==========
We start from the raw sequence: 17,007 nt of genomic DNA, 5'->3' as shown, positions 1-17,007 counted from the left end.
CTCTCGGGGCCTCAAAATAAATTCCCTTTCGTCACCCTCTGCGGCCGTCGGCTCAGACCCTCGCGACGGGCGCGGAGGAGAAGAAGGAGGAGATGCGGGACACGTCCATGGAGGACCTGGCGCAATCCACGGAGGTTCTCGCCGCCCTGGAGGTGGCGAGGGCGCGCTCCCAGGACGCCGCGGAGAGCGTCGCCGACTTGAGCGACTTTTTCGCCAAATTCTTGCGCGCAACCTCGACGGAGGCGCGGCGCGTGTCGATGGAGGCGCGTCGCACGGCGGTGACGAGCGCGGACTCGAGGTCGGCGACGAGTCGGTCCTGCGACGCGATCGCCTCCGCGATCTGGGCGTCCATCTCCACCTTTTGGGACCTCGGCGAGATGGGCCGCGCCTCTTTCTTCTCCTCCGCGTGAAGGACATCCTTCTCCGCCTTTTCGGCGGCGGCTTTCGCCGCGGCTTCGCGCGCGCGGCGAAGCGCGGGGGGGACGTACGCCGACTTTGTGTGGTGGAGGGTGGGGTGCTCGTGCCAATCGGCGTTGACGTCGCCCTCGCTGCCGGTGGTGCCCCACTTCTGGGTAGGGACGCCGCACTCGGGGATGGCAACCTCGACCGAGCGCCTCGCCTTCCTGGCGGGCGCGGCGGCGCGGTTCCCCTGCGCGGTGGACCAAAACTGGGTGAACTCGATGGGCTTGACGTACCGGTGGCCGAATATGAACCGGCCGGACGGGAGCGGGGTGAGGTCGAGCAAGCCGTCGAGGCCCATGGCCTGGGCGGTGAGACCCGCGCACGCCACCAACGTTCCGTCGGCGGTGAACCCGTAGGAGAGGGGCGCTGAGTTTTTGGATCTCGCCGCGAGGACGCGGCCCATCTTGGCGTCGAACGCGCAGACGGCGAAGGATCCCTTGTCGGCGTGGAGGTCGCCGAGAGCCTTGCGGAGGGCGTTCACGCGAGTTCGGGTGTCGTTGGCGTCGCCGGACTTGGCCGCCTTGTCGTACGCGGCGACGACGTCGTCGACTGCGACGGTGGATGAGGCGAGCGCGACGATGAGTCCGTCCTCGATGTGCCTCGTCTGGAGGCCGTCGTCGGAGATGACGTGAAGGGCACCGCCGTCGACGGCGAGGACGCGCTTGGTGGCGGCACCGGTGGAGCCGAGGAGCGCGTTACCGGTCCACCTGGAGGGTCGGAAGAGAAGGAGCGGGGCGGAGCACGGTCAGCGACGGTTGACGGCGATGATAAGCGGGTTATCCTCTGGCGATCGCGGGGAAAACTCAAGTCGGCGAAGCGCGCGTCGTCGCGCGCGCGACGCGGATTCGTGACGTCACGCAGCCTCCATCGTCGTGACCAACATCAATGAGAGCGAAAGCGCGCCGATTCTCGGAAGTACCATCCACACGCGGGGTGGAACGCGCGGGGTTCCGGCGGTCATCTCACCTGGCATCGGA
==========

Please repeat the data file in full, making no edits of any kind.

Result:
We start from the raw sequence: 17,007 nt of genomic DNA, 5'->3' as shown, positions 1-17,007 counted from the left end.
CTCTCGGGGCCTCAAAATAAATTCCCTTTCGTCACCCTCTGCGGCCGTCGGCTCAGACCCTCGCGACGGGCGCGGAGGAGAAGAAGGAGGAGATGCGGGACACGTCCATGGAGGACCTGGCGCAATCCACGGAGGTTCTCGCCGCCCTGGAGGTGGCGAGGGCGCGCTCCCAGGACGCCGCGGAGAGCGTCGCCGACTTGAGCGACTTTTTCGCCAAATTCTTGCGCGCAACCTCGACGGAGGCGCGGCGCGTGTCGATGGAGGCGCGTCGCACGGCGGTGACGAGCGCGGACTCGAGGTCGGCGACGAGTCGGTCCTGCGACGCGATCGCCTCCGCGATCTGGGCGTCCATCTCCACCTTTTGGGACCTCGGCGAGATGGGCCGCGCCTCTTTCTTCTCCTCCGCGTGAAGGACATCCTTCTCCGCCTTTTCGGCGGCGGCTTTCGCCGCGGCTTCGCGCGCGCGGCGAAGCGCGGGGGGGACGTACGCCGACTTTGTGTGGTGGAGGGTGGGGTGCTCGTGCCAATCGGCGTTGACGTCGCCCTCGCTGCCGGTGGTGCCCCACTTCTGGGTAGGGACGCCGCACTCGGGGATGGCAACCTCGACCGAGCGCCTCGCCTTCCTGGCGGGCGCGGCGGCGCGGTTCCCCTGCGCGGTGGACCAAAACTGGGTGAACTCGATGGGCTTGACGTACCGGTGGCCGAATATGAACCGGCCGGACGGGAGCGGGGTGAGGTCGAGCAAGCCGTCGAGGCCCATGGCCTGGGCGGTGAGACCCGCGCACGCCACCAACGTTCCGTCGGCGGTGAACCCGTAGGAGAGGGGCGCTGAGTTTTTGGATCTCGCCGCGAGGACGCGGCCCATCTTGGCGTCGAACGCGCAGACGGCGAAGGATCCCTTGTCGGCGTGGAGGTCGCCGAGAGCCTTGCGGAGGGCGTTCACGCGAGTTCGGGTGTCGTTGGCGTCGCCGGACTTGGCCGCCTTGTCGTACGCGGCGACGACGTCGTCGACTGCGACGGTGGATGAGGCGAGCGCGACGATGAGTCCGTCCTCGATGTGCCTCGTCTGGAGGCCGTCGTCGGAGATGACGTGAAGGGCACCGCCGTCGACGGCGAGGACGCGCTTGGTGGCGGCACCGGTGGAGCCGAGGAGCGCGTTACCGGTCCACCTGGAGGGTCGGAAGAGAAGGAGCGGGGCGGAGCACGGTCAGCGACGGTTGACGGCGATGATAAGCGGGTTATCCTCTGGCGATCGCGGGGAAAACTCAAGTCGGCGAAGCGCGCGTCGTCGCGCGCGCGACGCGGATTCGTGACGTCACGCAGCCTCCATCGTCGTGACCAACATCAATGAGAGCGAAAGCGCGCCGATTCTCGGAAGTACCATCCACACGCGGGGTGGAACGCGCGGGGTTCCGGCGGTCATCTCACCTGGCATCGGA